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Publication numberUS4517168 A
Publication typeGrant
Application numberUS 06/517,420
Publication dateMay 14, 1985
Filing dateJul 26, 1983
Priority dateJul 27, 1982
Fee statusPaid
Publication number06517420, 517420, US 4517168 A, US 4517168A, US-A-4517168, US4517168 A, US4517168A
InventorsTakashi Kawahito, Yoshinori Himukashi, Tetsuo Yamada
Original AssigneeUbe Industries, Ltd.
Export CitationBiBTeX, EndNote, RefMan
External Links: USPTO, USPTO Assignment, Espacenet
Grinding amorphous silicon nitride powder prior to heating to produce crystalline silicon nitride powder
US 4517168 A
Abstract
Crystalline silicon nitride powder in the form of granular particles having a large tap density and having good filling characteristics is produced by heating amorphous silicon nitride powder under an inert or reducing gas atmosphere. The amorphous silicon nitride powder is ground prior to the heating and the powder to be heated is maintained at a temperature of 1250 C. to 1430 C. for at least one hour in the course of temperature rise.
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Claims(4)
We claim:
1. A process for producing equiaxed crystalline silicon nitride powder having an average diameter of not more than 1.5 microns by heating amorphous silicon nitride powder under an inert or reducing gas atmosphere, wherein said amorphous silicon nitride powder is ground prior to heating and subsequently maintained at a temperature of 1250 C. to 1430 C. for at least one hour.
2. A process as claimed in claim 1, wherein the grinding is carried out in the presence of a particulate crystalline grinding auxiliary.
3. A process as claimed in claim 2, wherein the grinding auxiliary is at least one member selected from the group consisting of nitrides, carbides, borides, and oxides.
4. A process as claimed in claim 2, wherein the amount of the grinding auxiliary is 0.1 to 30 parts by weight based on 100 parts by weight of the total amount of the amorphous silicon nitride and the grinding auxiliary.
Description
BACKGROUND OF THE INVENTION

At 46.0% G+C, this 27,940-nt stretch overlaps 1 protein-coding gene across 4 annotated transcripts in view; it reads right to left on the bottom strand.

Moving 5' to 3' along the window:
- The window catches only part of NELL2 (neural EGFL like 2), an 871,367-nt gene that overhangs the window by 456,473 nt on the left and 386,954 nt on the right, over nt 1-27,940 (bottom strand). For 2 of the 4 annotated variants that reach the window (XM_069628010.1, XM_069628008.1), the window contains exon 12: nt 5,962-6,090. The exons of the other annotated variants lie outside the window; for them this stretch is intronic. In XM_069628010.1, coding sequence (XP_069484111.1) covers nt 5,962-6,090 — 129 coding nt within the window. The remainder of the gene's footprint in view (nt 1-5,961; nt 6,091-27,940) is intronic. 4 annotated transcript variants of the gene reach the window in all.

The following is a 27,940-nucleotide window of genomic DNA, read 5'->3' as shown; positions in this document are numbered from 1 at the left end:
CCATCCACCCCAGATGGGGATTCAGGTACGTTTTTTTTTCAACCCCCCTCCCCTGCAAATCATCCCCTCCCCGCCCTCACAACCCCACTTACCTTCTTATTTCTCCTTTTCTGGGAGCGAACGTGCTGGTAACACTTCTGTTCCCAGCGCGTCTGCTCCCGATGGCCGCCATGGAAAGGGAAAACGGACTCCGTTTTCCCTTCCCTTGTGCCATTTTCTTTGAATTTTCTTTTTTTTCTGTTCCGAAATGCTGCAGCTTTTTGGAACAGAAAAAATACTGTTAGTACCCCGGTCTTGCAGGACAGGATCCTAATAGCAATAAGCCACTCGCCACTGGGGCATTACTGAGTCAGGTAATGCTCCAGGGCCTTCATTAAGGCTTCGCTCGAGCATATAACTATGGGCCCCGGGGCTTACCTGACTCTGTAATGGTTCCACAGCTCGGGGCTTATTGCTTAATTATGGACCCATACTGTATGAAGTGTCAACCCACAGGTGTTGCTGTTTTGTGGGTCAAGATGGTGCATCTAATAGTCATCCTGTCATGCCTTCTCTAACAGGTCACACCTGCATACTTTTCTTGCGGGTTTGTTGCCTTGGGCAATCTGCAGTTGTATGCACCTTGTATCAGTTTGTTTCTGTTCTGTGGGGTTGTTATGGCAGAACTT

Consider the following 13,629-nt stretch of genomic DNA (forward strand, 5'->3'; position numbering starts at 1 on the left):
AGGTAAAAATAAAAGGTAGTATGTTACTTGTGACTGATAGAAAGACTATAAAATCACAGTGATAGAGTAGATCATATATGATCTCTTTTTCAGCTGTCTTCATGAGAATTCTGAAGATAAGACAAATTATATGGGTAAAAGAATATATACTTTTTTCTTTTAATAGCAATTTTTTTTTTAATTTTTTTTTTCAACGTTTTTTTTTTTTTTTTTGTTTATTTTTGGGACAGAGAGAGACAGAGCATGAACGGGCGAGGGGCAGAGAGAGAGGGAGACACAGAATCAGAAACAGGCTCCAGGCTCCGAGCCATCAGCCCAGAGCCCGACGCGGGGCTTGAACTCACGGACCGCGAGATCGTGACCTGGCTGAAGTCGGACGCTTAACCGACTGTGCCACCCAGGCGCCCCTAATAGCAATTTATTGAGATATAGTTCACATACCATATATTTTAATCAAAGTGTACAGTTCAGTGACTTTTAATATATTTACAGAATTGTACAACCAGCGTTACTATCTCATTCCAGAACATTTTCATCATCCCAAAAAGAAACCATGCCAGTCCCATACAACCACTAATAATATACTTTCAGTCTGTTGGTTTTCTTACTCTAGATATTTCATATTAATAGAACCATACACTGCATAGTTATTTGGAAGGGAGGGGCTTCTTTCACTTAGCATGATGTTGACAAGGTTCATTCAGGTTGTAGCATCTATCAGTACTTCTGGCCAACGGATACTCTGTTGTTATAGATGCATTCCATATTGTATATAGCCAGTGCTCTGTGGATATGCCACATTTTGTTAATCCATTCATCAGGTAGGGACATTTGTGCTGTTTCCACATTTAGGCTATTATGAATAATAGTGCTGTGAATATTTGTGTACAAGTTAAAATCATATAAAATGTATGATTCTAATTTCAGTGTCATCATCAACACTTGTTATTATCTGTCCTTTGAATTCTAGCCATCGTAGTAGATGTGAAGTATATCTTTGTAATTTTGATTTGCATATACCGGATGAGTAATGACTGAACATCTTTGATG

1. Field of the Invention

The present invention relates to a process for producing crystalline silicon nitride powder suitable for the production of sintered silicon nitride, useful as a superhard heat resistant material.

2. Description of the Prior Art

It is known to produce crystalline silicon nitride powder by heating amorphous silicon nitride powder under an inert or reducing gas atmosphere as disclosed in, for example, U.S. Pat. No. 4,196,178. This process, however, involves disadvantages. That is, the resultant crystalline silicon nitride powder has a low tap density and is difficult to handle, due to the large number of needle crystals formed in the heating step. Therefore, only molded articles having a low bulk density can be obtained.

SUMMARY OF THE INVENTION

Accordingly, an object of the present invention is to eliminated the above-mentioned disadvantages and to provide a process for producing high-purity crystalline silicon nitride powder comprising finely divided equiaxed crystalline particles.

Other objects and advantages of the present invention will be apparent from the description set forth hereinbelow.

In accordance with the present invention, there is provided a process for producing crystalline silicon nitride powder by heating amorphous silicon nitride powder under an inert or reducing gas atmosphere, wherein the amorphous silicon nitride powder is ground prior to the heating and the powder to be heated is maintained at a temperature of 1250 C. to 1430 C. for at least one hour in the course of temperature rise.

BRIEF DESCRIPTION OF THE DRAWINGS

The present invention will be better understood from the description set forth below with reference to the accompanying drawings, wherein:

FIG. 1 is a photomicrograph (4500), obtained by using a scanning electron microscope, of a crystalline silicon nitride powder produced in Example 1;

FIG. 2 is a photomicrograph (7200), obtained by using a scanning electron microscope, of a crystalline silicon nitride powder produced in Comparative Example 3; and

FIG. 3 is a photomicrograph (9000), obtained by using a scanning electron microscope, of a crystalline silicon nitride powder produced in Example 7.

DESCRIPTION OF THE PREFERRED EMBODIMENTS

According to the present invention, the desired crystalline silicon nitride powder in the form of granular particles having a large tap density and having good filling characteristics can be advantageously obtained, as shown in the Examples hereinbelow and FIGS. 1 and 3. The term "tap density (g/cm3)" used herein means that which is determined as follows: A 2 to 4 g amount of crystalline silicon nitride is accurately weighed and is placed in a 10 ml graduated cylinder. The bottom of the graduated cylinder is lightly tapped on a flat face until the power volume becomes constant. The powder weight is divided by the resultant powder volume.